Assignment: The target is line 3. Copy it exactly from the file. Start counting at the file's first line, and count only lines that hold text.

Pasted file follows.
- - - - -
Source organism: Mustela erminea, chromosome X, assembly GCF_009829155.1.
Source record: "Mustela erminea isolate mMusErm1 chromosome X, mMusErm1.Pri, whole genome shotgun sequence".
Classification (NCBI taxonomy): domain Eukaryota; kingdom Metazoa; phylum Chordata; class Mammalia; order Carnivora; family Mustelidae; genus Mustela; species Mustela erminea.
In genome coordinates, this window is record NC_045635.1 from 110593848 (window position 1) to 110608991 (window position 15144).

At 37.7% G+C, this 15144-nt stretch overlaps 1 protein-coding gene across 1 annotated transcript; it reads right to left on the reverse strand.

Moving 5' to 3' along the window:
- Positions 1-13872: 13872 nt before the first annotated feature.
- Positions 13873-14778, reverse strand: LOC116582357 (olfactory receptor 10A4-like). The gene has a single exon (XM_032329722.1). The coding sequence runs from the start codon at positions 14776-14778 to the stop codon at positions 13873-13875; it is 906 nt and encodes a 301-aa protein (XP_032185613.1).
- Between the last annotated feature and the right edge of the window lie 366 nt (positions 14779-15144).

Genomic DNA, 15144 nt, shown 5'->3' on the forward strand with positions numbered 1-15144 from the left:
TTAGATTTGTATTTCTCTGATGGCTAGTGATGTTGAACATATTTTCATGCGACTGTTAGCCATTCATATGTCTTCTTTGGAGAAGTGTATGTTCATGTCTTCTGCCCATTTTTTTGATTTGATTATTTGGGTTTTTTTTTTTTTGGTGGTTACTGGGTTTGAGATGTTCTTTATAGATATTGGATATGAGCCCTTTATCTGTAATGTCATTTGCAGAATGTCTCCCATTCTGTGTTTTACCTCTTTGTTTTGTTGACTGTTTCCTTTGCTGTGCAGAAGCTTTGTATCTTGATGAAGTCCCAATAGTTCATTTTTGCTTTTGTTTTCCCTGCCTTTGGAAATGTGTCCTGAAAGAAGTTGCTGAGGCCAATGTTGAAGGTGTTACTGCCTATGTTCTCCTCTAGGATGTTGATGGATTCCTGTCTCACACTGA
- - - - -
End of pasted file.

Classification (NCBI taxonomy): domain Eukaryota; kingdom Metazoa; phylum Chordata; class Mammalia; order Carnivora; family Mustelidae; genus Mustela; species Mustela erminea.